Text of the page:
Bulgaria Energy Minister Rules Out Nationalization of Power Distributors

February 18, 2013, Monday // 10:45
Bulgaria: Bulgaria Energy Minister Rules Out Nationalization of Power Distributors
Bulgarian Economy and Energy Minister Delyan Dobrev has said that a nationalization of power distributors, which has been proposed to appease public discontent with high electricity bills, is out of the question. Photo by BGNES

Bulgarian Economy and Energy Minister Delyan Dobrev has said that a nationalization of power distributors, which has been proposed to appease public discontent with high electricity bills, is out of the question.

In a Monday interview for Nova TV, Dobrev explained that the only step that could be taken in the case of a breached license of a power distributor was the withdrawal of the permit, adding that it could only happen on the basis of solid evidence.

He noted, however, that the step would not cause energy costs to decrease.

Bulgaria's Economy and Energy Minister, as cited by the 24 Hours daily, emphasized that power bills could only drop as a result of strict control.

He further vowed that all energy contracts which had not yet been published would be made available online.

"The government believes in actions, not words. The legal amendments should be in place by the end of the week. It is easy to say that the people will not pay damages for terminated contracts but there is no way that this can happen because there is nobody who can cover these costs. If a violation is detected, a procedure for revoking the license of that power distributor will be launched," he said.

Dobrev made clear that the State Commission for Energy and Water Regulation (DKEVR) had initiated proceedings on a report of the Public Financial Inspection Agency (PFIA) on the inspection at power distributor CEZ.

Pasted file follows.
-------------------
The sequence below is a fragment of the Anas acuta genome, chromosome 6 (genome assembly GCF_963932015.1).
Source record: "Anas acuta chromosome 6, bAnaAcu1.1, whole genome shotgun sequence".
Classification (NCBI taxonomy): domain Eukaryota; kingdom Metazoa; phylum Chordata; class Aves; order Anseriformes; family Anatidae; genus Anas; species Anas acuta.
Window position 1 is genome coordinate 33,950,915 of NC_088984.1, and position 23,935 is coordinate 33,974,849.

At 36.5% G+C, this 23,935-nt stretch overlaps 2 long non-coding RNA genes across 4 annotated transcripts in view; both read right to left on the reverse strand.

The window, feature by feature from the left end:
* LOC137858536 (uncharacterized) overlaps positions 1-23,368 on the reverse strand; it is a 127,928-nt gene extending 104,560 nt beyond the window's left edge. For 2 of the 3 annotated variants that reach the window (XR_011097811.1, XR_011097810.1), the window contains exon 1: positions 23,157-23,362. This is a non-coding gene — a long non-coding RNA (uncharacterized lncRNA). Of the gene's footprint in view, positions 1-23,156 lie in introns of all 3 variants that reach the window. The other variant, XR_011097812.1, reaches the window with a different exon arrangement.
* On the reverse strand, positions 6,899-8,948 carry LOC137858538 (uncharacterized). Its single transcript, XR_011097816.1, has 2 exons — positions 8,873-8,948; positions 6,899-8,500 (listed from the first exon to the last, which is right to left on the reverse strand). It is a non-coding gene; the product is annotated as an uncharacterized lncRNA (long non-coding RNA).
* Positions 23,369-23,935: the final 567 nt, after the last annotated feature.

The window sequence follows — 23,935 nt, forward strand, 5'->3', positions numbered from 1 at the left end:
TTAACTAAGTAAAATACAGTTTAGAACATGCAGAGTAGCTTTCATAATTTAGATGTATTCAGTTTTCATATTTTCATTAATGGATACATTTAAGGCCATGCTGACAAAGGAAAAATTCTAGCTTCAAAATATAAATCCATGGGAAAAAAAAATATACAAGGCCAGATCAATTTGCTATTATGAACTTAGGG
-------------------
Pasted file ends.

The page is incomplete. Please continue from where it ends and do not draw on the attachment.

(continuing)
Bulgaria's Economy and Energy Minister informed that DKEVR was to come up with a decision on the need to launch proceedings for the withdrawal of the license of CEZ, which supplies power to over 2 million households and companies in western Bulgaria, including the capital Sofia.

Dobrev informed that the two other power distributors, EVN (southeastern Bulgaria) and Energo-Pro (northeastern Bulgaria) were also being inspected and the reports were due in 20 days.

He added that the procedure for revoking the license of a power distributor lasted about a month.

Tens of thousands of disgruntled Bulgarians rallied on Sunday across the country to demand the expulsion of foreign-controlled power distributors controlling the local market.

The demonstrators called for a nationalization of the power distributors by February 22.

The mass protests against high power and heating bills in Bulgaria have been going on for over a week.

In 2004, the Balkan country sold 67% in its three power distributors to Germany'sE.ON, Austria's EVN and Czech CEZ.

E.ON served households in North-Eastern Bulgaria, including the Black Sea city of Varna. Czech power utility CEZ supplies power to over 2 million households and companies in western Bulgaria, while EVN serves the southeastern parts of the country.

At the beginning of December 2011, German electric energy company E.ON struck a deal to sell its Bulgarian unit E.ON Bulgaria to private Czech company Energo-Pro.

Experts repeatedly called on the Bulgarian government to launch high-quality initial public offerings to bring back to life the capital market, dented by low liquidity and lack of quality stock, as well as to boost revenues.

That's why the sale of the minority stakes in the electricity distributors on the stock exchange was a must-do task for 2012.

The Bulgarian state made a total of BGN 115 M from the sale of its minority shares in Czech-owned power utility CEZ Bulgaria on the Sofia Stock Exchange at the end of last year.

Bulgaria's privatization body formally declared the successful end of the sale of the state-owned shares of CEZ Bulgaria on the Bulgarian Stock Exchange, which took a week to materialize even though the deadline was November 29, 2012.

Bulgaria has thus sold all of its 33% stakes in two newly listed local power distribution companies controlled by Czech power firm CEZ.

Bulgaria had sought to rake in at least BGN 104.3 M from the sale of the government's minority stake in CEZ local power distribution units.

It offered 63 624 shares in power distributing unit CEZ Distribution Bulgaria and 1650 shares in grid operating unit CEZ Electro Bulgaria. The minimum price per share was set at BGN 1415 and BGN 8660 respectively.

The sale of the two power distribution companies controlled by Czech electricity producer CEZ brought to an end Bulgaria's privatization of its 33% minority stakes in all three power distributors.

Bulgaria had before that sold its minority stakes in power distributors controlled by Czech Energo-Pro and Austrian EVN for BGN 67.6 M and BGN 93 M respectively.

Both companies acquired the bulk of the capital of its two units in Bulgaria right after the trade with their shares started on the local stock exchange, boosting their 67% stakes held before the launch of the sale.


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